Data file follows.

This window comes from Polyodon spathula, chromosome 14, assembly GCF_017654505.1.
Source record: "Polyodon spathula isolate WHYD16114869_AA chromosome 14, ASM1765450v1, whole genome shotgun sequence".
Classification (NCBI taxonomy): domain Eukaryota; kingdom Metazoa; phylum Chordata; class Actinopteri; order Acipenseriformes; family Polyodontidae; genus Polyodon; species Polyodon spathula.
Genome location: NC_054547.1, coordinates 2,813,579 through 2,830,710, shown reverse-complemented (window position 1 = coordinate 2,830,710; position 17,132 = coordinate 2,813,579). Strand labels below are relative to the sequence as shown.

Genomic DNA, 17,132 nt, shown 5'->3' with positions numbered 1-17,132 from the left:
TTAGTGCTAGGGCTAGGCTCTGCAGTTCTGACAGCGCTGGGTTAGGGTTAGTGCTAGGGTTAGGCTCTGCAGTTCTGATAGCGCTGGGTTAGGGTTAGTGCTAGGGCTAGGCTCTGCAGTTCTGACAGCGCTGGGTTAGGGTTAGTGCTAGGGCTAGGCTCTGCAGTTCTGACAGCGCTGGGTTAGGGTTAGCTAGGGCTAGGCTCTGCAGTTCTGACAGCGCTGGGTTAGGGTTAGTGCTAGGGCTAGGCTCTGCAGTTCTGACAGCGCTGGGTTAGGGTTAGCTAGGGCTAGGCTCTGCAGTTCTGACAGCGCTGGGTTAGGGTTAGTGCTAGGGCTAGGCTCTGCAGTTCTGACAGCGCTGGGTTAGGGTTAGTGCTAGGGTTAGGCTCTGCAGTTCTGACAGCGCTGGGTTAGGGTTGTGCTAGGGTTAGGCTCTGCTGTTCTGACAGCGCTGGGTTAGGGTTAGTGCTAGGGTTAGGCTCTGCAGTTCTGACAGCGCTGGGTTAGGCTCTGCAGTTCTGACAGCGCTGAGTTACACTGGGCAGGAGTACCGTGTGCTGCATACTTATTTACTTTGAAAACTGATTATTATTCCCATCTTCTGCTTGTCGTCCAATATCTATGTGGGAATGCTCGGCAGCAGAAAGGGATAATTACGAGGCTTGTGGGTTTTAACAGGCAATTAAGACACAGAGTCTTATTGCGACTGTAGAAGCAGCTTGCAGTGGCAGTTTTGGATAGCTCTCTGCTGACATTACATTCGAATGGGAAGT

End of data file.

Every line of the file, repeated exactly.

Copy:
This window comes from Polyodon spathula, chromosome 14, assembly GCF_017654505.1.
Source record: "Polyodon spathula isolate WHYD16114869_AA chromosome 14, ASM1765450v1, whole genome shotgun sequence".
Classification (NCBI taxonomy): domain Eukaryota; kingdom Metazoa; phylum Chordata; class Actinopteri; order Acipenseriformes; family Polyodontidae; genus Polyodon; species Polyodon spathula.
Genome location: NC_054547.1, coordinates 2,813,579 through 2,830,710, shown reverse-complemented (window position 1 = coordinate 2,830,710; position 17,132 = coordinate 2,813,579). Strand labels below are relative to the sequence as shown.

Genomic DNA, 17,132 nt, shown 5'->3' with positions numbered 1-17,132 from the left:
TTAGTGCTAGGGCTAGGCTCTGCAGTTCTGACAGCGCTGGGTTAGGGTTAGTGCTAGGGTTAGGCTCTGCAGTTCTGATAGCGCTGGGTTAGGGTTAGTGCTAGGGCTAGGCTCTGCAGTTCTGACAGCGCTGGGTTAGGGTTAGTGCTAGGGCTAGGCTCTGCAGTTCTGACAGCGCTGGGTTAGGGTTAGCTAGGGCTAGGCTCTGCAGTTCTGACAGCGCTGGGTTAGGGTTAGTGCTAGGGCTAGGCTCTGCAGTTCTGACAGCGCTGGGTTAGGGTTAGCTAGGGCTAGGCTCTGCAGTTCTGACAGCGCTGGGTTAGGGTTAGTGCTAGGGCTAGGCTCTGCAGTTCTGACAGCGCTGGGTTAGGGTTAGTGCTAGGGTTAGGCTCTGCAGTTCTGACAGCGCTGGGTTAGGGTTGTGCTAGGGTTAGGCTCTGCTGTTCTGACAGCGCTGGGTTAGGGTTAGTGCTAGGGTTAGGCTCTGCAGTTCTGACAGCGCTGGGTTAGGCTCTGCAGTTCTGACAGCGCTGAGTTACACTGGGCAGGAGTACCGTGTGCTGCATACTTATTTACTTTGAAAACTGATTATTATTCCCATCTTCTGCTTGTCGTCCAATATCTATGTGGGAATGCTCGGCAGCAGAAAGGGATAATTACGAGGCTTGTGGGTTTTAACAGGCAATTAAGACACAGAGTCTTATTGCGACTGTAGAAGCAGCTTGCAGTGGCAGTTTTGGATAGCTCTCTGCTGACATTACATTCGAATGGGAAGT